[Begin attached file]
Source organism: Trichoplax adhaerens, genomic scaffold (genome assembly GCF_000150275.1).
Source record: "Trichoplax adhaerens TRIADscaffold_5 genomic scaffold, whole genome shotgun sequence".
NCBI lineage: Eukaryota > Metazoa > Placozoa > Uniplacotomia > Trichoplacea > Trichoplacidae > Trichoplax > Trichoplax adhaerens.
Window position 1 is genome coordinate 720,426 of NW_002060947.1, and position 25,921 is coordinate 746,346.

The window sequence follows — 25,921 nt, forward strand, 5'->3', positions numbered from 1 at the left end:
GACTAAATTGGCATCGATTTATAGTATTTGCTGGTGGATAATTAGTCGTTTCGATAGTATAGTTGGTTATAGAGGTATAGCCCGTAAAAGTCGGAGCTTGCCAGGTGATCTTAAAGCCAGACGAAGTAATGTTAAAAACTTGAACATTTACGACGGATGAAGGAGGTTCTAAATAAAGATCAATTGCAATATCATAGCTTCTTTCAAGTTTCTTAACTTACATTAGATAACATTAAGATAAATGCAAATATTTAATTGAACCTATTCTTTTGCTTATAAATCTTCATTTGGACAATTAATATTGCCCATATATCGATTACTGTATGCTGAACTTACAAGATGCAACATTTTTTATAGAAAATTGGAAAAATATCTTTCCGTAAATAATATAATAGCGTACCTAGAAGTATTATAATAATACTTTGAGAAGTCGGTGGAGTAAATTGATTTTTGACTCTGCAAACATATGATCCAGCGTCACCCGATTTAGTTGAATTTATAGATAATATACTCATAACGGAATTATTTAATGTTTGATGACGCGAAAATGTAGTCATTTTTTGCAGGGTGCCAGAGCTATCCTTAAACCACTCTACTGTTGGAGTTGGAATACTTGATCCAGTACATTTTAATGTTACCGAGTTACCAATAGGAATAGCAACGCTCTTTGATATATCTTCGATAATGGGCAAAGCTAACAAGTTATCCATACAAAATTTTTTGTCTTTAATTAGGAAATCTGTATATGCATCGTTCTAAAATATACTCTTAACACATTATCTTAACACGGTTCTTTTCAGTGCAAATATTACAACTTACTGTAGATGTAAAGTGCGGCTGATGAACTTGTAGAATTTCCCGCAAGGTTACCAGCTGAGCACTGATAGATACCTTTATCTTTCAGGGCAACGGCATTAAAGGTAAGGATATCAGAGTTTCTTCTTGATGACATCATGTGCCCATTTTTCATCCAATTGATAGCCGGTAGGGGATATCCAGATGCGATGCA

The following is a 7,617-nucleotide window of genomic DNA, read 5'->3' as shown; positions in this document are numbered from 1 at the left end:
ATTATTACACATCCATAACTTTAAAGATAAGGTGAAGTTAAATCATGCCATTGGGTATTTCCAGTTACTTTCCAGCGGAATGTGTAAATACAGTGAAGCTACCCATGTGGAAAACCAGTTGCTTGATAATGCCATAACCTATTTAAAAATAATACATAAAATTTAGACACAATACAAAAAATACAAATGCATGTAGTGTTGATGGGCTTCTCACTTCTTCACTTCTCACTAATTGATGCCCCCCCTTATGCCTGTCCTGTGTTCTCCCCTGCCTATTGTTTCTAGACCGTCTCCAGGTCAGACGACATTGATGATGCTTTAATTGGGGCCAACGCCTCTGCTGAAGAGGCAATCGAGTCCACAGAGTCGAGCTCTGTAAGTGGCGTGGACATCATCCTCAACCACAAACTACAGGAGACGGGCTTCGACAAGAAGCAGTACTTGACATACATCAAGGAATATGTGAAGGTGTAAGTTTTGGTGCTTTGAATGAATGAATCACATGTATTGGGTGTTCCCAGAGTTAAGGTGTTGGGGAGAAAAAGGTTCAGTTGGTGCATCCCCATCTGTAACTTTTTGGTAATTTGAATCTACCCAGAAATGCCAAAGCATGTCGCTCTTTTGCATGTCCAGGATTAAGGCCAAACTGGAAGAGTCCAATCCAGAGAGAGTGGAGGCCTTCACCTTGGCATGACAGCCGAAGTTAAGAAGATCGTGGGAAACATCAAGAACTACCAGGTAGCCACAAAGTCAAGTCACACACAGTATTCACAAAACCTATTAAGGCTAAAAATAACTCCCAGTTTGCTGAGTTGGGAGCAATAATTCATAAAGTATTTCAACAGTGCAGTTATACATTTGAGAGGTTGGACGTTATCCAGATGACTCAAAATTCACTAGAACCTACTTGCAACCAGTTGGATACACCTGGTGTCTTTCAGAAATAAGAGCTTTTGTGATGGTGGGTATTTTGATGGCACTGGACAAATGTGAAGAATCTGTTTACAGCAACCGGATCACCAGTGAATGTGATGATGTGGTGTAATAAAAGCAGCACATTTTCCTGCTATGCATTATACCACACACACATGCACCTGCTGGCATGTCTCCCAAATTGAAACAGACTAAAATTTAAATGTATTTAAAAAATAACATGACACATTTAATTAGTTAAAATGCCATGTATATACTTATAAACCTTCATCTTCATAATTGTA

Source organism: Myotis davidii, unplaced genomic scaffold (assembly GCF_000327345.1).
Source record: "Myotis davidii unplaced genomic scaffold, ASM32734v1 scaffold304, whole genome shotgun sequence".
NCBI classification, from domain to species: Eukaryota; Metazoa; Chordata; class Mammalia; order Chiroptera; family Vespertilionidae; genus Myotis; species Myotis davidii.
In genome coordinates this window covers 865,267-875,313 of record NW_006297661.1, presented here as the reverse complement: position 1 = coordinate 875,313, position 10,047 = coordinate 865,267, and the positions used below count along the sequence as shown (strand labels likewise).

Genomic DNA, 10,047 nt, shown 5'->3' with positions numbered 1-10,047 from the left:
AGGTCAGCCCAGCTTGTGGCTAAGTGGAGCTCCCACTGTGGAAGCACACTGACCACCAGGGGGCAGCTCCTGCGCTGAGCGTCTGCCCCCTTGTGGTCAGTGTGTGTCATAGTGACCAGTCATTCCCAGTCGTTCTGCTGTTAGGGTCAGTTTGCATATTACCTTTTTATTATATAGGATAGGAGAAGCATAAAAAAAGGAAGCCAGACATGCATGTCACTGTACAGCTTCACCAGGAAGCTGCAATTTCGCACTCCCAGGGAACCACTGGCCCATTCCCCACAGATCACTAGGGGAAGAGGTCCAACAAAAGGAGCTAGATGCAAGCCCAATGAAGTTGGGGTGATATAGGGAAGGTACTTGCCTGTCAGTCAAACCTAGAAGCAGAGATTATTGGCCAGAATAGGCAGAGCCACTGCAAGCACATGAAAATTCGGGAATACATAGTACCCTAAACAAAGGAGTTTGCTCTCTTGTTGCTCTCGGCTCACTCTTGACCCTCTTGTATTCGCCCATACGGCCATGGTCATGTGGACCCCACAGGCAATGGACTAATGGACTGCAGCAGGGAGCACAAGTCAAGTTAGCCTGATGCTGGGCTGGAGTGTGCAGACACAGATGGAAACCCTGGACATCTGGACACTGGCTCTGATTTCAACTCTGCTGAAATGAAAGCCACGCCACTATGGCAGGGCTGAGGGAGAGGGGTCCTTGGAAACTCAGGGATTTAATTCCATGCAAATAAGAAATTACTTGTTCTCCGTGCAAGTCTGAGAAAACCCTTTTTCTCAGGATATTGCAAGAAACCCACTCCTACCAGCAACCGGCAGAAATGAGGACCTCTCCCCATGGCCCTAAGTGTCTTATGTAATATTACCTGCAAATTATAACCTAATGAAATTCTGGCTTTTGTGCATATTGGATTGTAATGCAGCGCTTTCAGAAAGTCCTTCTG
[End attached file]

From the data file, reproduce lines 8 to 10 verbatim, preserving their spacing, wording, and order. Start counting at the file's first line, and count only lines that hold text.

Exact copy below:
ATTATTACACATCCATAACTTTAAAGATAAGGTGAAGTTAAATCATGCCATTGGGTATTTCCAGTTACTTTCCAGCGGAATGTGTAAATACAGTGAAGCTACCCATGTGGAAAACCAGTTGCTTGATAATGCCATAACCTATTTAAAAATAATACATAAAATTTAGACACAATACAAAAAATACAAATGCATGTAGTGTTGATGGGCTTCTCACTTCTTCACTTCTCACTAATTGATGCCCCCCCTTATGCCTGTCCTGTGTTCTCCCCTGCCTATTGTTTCTAGACCGTCTCCAGGTCAGACGACATTGATGATGCTTTAATTGGGGCCAACGCCTCTGCTGAAGAGGCAATCGAGTCCACAGAGTCGAGCTCTGTAAGTGGCGTGGACATCATCCTCAACCACAAACTACAGGAGACGGGCTTCGACAAGAAGCAGTACTTGACATACATCAAGGAATATGTGAAGGTGTAAGTTTTGGTGCTTTGAATGAATGAATCACATGTATTGGGTGTTCCCAGAGTTAAGGTGTTGGGGAGAAAAAGGTTCAGTTGGTGCATCCCCATCTGTAACTTTTTGGTAATTTGAATCTACCCAGAAATGCCAAAGCATGTCGCTCTTTTGCATGTCCAGGATTAAGGCCAAACTGGAAGAGTCCAATCCAGAGAGAGTGGAGGCCTTCACCTTGGCATGACAGCCGAAGTTAAGAAGATCGTGGGAAACATCAAGAACTACCAGGTAGCCACAAAGTCAAGTCACACACAGTATTCACAAAACCTATTAAGGCTAAAAATAACTCCCAGTTTGCTGAGTTGGGAGCAATAATTCATAAAGTATTTCAACAGTGCAGTTATACATTTGAGAGGTTGGACGTTATCCAGATGACTCAAAATTCACTAGAACCTACTTGCAACCAGTTGGATACACCTGGTGTCTTTCAGAAATAAGAGCTTTTGTGATGGTGGGTATTTTGATGGCACTGGACAAATGTGAAGAATCTGTTTACAGCAACCGGATCACCAGTGAATGTGATGATGTGGTGTAATAAAAGCAGCACATTTTCCTGCTATGCATTATACCACACACACATGCACCTGCTGGCATGTCTCCCAAATTGAAACAGACTAAAATTTAAATGTATTTAAAAAATAACATGACACATTTAATTAGTTAAAATGCCATGTATATACTTATAAACCTTCATCTTCATAATTGTA

Source organism: Myotis davidii, unplaced genomic scaffold (assembly GCF_000327345.1).
Source record: "Myotis davidii unplaced genomic scaffold, ASM32734v1 scaffold304, whole genome shotgun sequence".